Schu Strings: Duke & Arizona

While thousands of miles away, it seems like Arizona and Duke get compared to one another an inordinate amount of times. Naturally, said comparison usually involves something that has to do with men's basketball programs at an elite level. However, both schools have big football decisions ahead of them.

It's safe to say that well over 90 percent of the Division I universities worth their financial merit are there because of football. The exceptions that manage to stay above water do so more often than not by virtue of quality basketball programs. Take, for example, Duke and Arizona.

Arguably the two preeminent programs in the country, nobody will argue that Duke and Arizona have created respective basketball frenzies. Duke has its Cameron Crazies, and Arizona…well, McKale still sells out, and it's still considered the toughest arena for opponents to land a win in the conference.

But the real reason for this basketball parallel rests with two men: Lute Olson and Mike Krzyzewski. Two men who have accomplished remarkable things with their respective programs. Two men near the twilight of their careers.

At some point, realism has to set in. While in good health, Olson is nearing 70, and Wildcat fans fear the day when he finally hands the reins to another. Krzyzewski begins his 23rd season on the Blue Devil sidelines, and while younger, some have questioned his overall health (likely a lingering concern after the back injury that sidelined him for a season some years ago). Regardless, a near-quarter century is a long time, and he's done about all he can in Durham.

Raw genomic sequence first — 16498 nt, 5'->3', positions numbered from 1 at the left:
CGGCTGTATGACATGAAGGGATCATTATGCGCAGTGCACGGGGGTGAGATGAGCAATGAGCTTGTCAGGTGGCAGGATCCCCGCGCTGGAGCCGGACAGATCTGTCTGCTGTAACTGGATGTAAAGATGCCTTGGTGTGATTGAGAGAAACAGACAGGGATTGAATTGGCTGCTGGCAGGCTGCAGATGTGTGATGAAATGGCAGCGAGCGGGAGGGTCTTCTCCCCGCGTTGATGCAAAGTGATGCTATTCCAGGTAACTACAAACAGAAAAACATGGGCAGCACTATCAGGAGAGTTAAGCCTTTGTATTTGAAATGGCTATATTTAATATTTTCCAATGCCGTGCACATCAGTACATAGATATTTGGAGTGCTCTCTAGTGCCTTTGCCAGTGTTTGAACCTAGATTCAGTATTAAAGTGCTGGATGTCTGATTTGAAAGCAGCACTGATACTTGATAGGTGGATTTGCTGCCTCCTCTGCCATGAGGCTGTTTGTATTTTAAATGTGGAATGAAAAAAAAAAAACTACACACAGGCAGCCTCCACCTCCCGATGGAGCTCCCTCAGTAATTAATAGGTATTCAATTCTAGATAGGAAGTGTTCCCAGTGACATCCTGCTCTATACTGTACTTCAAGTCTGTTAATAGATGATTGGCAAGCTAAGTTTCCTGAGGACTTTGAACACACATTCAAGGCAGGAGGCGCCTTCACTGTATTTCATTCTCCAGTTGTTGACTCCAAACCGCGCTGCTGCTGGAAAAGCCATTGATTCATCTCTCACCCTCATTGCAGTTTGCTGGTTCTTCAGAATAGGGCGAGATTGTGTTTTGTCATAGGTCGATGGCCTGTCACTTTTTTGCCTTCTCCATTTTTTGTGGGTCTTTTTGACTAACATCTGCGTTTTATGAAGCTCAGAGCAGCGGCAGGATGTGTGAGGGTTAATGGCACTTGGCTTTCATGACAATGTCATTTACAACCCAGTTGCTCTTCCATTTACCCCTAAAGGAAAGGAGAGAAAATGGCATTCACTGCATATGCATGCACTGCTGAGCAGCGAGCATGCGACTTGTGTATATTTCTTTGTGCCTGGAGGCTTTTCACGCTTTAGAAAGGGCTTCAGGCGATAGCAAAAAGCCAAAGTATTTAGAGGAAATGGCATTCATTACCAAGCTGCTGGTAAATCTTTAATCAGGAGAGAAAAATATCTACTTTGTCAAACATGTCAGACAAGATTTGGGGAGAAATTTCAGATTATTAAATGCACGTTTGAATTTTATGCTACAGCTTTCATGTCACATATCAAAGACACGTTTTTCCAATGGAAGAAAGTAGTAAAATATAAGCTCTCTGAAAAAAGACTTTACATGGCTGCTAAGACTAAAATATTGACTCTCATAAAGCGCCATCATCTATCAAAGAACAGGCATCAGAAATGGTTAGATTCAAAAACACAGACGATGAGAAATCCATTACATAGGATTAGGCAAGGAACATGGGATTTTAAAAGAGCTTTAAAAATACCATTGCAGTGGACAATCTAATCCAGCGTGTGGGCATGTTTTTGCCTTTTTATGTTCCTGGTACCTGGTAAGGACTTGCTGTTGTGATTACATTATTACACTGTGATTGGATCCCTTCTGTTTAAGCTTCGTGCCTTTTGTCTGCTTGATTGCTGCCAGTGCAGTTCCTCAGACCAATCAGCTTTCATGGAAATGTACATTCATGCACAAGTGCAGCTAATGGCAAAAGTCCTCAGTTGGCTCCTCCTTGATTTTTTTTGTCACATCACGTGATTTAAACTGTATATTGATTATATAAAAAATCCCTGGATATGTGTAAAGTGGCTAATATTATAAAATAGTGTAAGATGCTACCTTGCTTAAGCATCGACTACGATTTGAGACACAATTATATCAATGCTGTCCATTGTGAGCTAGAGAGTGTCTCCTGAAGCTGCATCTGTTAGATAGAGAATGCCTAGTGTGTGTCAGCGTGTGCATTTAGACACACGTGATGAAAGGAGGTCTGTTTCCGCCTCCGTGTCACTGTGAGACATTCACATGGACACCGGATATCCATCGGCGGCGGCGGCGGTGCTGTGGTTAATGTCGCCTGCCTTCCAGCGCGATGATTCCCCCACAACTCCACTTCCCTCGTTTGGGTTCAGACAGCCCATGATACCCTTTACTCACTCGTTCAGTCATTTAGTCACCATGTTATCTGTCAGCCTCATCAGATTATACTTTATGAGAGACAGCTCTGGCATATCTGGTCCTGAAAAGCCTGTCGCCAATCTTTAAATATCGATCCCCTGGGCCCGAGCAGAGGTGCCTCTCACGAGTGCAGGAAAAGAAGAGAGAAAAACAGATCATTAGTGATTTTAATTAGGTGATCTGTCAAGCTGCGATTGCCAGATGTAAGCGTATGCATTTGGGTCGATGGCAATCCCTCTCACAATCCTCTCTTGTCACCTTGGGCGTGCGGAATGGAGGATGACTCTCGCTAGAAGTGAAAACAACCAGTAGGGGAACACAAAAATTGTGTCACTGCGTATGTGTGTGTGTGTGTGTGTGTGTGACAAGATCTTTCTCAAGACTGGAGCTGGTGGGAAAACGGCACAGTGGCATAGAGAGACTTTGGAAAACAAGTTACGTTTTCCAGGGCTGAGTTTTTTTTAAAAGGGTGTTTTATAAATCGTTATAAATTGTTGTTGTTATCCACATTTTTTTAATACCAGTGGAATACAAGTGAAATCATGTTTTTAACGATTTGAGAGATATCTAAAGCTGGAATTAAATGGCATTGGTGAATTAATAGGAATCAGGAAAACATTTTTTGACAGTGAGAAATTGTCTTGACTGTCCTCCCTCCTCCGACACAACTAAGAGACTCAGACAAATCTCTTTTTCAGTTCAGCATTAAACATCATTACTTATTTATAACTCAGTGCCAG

Krzyzewski and Olson have created special environments, and while both schools hope to maintain a level of national prominence, when they retire, there's nowhere to go but down. And that inevitable (both schools hope short-term) spiral could lead to lost revenue for the athletic departments.

If Duke isn't at the top of its game, those Cameron Crazies could be more like the Cameron Comatose. Known for their impressive ability to choreograph their actions, without a consistent winner, the only choreography might be sitting on their butts, if they decide to show in the first place.

At Arizona, the once-hottest ticket in town could become an excuse for the high-dollar Wildcat fans to more consistently achieve their early bedtimes. Those late West Coast starts can be a bear.

That's precisely the reason Arizona and Duke have big decisions ahead of them. They will need football revenue to remain successful financially. Duke is the sports bookend. Great basketball program, equally terrible football team. Duke has only sniffed some semblance of success during the brief Steve Spurrier years.

Arizona has been better. It consistently drew more than 50,000 fans in the 70s and had solid attendance numbers and some high-water gridiron times into the late 90s. However, those figures have tumbled dramatically over the course of the last five seasons. During the Homecoming upset of Washington, the UA officially announced an attendance of 48,000. While it always falls back on the "tickets sold" line, it's amazing that figure could be uttered with a straight face.